In the once-dynamic genre of rock’n’roll, the few bands that manage to pack sold-out arenas tend to avoid controversy. Coldplay, Foo Fighters and Jack White’s brief dalliances with protest music seem embarrassingly wimpy compared to their forbearers U2, Pearl Jam and Neil Young, who wear resistance as a badge of honor. Other major acts—Kings of Leon, Black Keys, twentyone pilots—seem decidedly uninterested in making social statements.

So what’s the problem? Part of the issue may lie in the waning influence of rock and pop in the cultural consciousness.

“Maybe rock and pop artists have less to say or maybe the genre is simply less relevant, even outdated,” says Kingsley Flood frontman Naseem Khuri.

Khuri can easily flip on a hip-hop station and hear young voice Kendrick Lamar lay down the Black Lives Matter anthem “Alright,” or heritage act A Tribe Called Quest take on gentrification in “We the People…” But he can’t find similar insight on rock radio.

“I’m hoping I will be inspired to learn about a topic because I heard a song about it on all mainstream radio stations, not just hip-hop ones,” he said.

Khuri sees the disappearance of dissent in music from a unique position. His Palestine-American upbringing (his parents are Palestinian refugees who emigrated to the United States from Lebanon) informs the band’s lyrics. But Khuri also has an academic’s understanding of politics. He graduated from Harvard’s Kennedy School of Government with a master’s, and his wife worked in the Obama White House as a speechwriter.

Khuri writes about literal divisions between society, like an overpass separating a wealthy Boston neighborhood and an area that’s “a little too black, a little too poor.” Another song’s lyrics recount an encounter with would-be friends who drift away from happy hour when a bombing comes on the news and they discover Khuri’s heritage.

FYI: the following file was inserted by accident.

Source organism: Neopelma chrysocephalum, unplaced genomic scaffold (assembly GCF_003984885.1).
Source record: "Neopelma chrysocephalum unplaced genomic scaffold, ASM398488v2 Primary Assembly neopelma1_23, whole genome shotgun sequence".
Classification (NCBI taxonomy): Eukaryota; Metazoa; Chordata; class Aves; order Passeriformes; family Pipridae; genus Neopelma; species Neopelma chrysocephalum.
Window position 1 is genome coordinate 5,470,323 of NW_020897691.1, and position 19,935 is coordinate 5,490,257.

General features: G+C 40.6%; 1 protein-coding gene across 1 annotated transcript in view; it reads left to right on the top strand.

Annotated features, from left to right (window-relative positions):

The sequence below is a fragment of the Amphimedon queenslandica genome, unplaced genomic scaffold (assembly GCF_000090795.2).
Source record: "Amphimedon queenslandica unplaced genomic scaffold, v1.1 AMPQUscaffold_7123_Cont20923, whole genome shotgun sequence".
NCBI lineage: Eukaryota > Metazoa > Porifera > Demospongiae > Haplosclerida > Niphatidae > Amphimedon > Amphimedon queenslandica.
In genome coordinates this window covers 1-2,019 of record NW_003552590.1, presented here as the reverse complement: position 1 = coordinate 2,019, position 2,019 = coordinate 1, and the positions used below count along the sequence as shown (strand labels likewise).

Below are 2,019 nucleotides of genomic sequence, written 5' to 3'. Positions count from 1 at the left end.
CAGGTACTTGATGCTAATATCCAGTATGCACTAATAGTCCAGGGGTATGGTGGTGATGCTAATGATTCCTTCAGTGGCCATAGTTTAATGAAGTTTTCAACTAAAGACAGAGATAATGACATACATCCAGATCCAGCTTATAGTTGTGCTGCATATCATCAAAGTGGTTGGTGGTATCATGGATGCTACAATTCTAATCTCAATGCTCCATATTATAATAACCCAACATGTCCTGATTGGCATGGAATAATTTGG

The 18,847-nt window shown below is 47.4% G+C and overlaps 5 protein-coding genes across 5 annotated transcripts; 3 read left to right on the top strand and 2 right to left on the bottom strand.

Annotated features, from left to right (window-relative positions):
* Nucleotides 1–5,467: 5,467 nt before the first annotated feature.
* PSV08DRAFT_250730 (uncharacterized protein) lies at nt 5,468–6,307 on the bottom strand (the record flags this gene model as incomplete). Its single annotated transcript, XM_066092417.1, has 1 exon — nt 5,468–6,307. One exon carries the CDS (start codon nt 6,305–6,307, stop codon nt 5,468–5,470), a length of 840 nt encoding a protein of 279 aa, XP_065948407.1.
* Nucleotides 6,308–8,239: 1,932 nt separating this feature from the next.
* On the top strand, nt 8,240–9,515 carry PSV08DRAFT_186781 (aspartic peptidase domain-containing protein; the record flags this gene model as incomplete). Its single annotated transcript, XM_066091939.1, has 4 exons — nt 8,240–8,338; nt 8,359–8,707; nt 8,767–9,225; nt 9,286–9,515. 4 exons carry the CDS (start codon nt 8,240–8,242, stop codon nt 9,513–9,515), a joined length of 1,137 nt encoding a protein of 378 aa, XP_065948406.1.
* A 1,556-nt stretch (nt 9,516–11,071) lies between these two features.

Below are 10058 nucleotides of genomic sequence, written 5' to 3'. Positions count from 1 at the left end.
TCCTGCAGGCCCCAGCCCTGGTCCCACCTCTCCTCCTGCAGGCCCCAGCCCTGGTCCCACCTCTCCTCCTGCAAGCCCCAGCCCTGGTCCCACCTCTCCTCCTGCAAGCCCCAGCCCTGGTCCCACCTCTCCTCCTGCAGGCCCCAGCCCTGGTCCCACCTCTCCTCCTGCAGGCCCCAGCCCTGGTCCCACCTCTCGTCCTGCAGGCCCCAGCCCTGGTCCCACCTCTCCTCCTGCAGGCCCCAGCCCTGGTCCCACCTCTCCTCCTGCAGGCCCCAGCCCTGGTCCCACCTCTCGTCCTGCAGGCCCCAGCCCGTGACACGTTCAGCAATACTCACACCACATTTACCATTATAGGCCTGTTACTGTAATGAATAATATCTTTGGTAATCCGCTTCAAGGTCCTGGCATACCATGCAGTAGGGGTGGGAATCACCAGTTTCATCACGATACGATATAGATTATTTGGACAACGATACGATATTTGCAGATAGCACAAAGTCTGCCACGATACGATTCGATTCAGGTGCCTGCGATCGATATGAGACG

For Khuri, politics and rock’n’roll belong together. The songwriter’s introduction to many injustices came through his record collection: the plight of undocumented immigrants (Bruce Springsteen’s “Matamoros Banks”), horror of female genital mutilation (Tori Amos’ “Cornflake Girl”), the Armenian genocide (a big chunk of System of a Down’s catalog).

“From ‘This Land is Your Land’ to ‘Strange Fruit,’ I have been shaped by music as a loud voice for societal reflection and change, and have been disappointed by rock ‘n’ roll’s relative quiet of late,” he says. “There doesn’t seem to be any ‘Born in the USA’-style takedowns permeating our consciousness. The Rage Against the Machines and System of a Downs aren’t cutting through now. I’m not thinking about any public policy challenge because I heard a band singing about it. I’m not learning.”

The history of pop protest

Since Sam Cooke and Bob Dylan, pop and protest have maintained a deep connection. Through liberal and conservative administrations, recessions and boom years, the connection has stood firm.

We tend think of the 1960s and early 1970s as the heyday of political pop, a time when Edwin Starr’s “War” topped the Billboard singles chart for three weeks. (By comparison, Taylor Swift mega-smash “Bad Blood” only lasted a week at No. 1.) But socially-conscious music had widespread appeal through the Ronald Reagan administration and Newt Gingrich’s Republican Revolution.